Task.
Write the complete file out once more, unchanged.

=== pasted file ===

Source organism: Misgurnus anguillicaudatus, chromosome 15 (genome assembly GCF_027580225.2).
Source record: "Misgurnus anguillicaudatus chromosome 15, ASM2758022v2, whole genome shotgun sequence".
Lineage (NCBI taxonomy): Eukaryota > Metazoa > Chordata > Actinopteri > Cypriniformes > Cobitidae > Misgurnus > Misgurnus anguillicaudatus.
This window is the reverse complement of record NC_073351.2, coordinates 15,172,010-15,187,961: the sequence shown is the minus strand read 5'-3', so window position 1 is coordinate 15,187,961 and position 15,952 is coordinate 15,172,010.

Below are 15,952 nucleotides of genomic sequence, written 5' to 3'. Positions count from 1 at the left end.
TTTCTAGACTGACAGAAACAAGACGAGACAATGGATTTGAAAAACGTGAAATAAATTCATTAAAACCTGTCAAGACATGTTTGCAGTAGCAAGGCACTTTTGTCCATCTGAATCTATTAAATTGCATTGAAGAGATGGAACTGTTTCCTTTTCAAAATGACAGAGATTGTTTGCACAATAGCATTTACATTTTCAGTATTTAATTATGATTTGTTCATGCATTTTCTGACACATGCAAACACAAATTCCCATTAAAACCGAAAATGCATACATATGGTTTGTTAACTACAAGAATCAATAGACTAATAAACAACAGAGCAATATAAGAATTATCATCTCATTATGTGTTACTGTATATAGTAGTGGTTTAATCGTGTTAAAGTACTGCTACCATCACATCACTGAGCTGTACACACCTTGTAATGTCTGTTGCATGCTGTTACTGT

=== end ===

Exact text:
Source organism: Misgurnus anguillicaudatus, chromosome 15 (genome assembly GCF_027580225.2).
Source record: "Misgurnus anguillicaudatus chromosome 15, ASM2758022v2, whole genome shotgun sequence".
Lineage (NCBI taxonomy): Eukaryota > Metazoa > Chordata > Actinopteri > Cypriniformes > Cobitidae > Misgurnus > Misgurnus anguillicaudatus.
This window is the reverse complement of record NC_073351.2, coordinates 15,172,010-15,187,961: the sequence shown is the minus strand read 5'-3', so window position 1 is coordinate 15,187,961 and position 15,952 is coordinate 15,172,010.

Below are 15,952 nucleotides of genomic sequence, written 5' to 3'. Positions count from 1 at the left end.
TTTCTAGACTGACAGAAACAAGACGAGACAATGGATTTGAAAAACGTGAAATAAATTCATTAAAACCTGTCAAGACATGTTTGCAGTAGCAAGGCACTTTTGTCCATCTGAATCTATTAAATTGCATTGAAGAGATGGAACTGTTTCCTTTTCAAAATGACAGAGATTGTTTGCACAATAGCATTTACATTTTCAGTATTTAATTATGATTTGTTCATGCATTTTCTGACACATGCAAACACAAATTCCCATTAAAACCGAAAATGCATACATATGGTTTGTTAACTACAAGAATCAATAGACTAATAAACAACAGAGCAATATAAGAATTATCATCTCATTATGTGTTACTGTATATAGTAGTGGTTTAATCGTGTTAAAGTACTGCTACCATCACATCACTGAGCTGTACACACCTTGTAATGTCTGTTGCATGCTGTTACTGT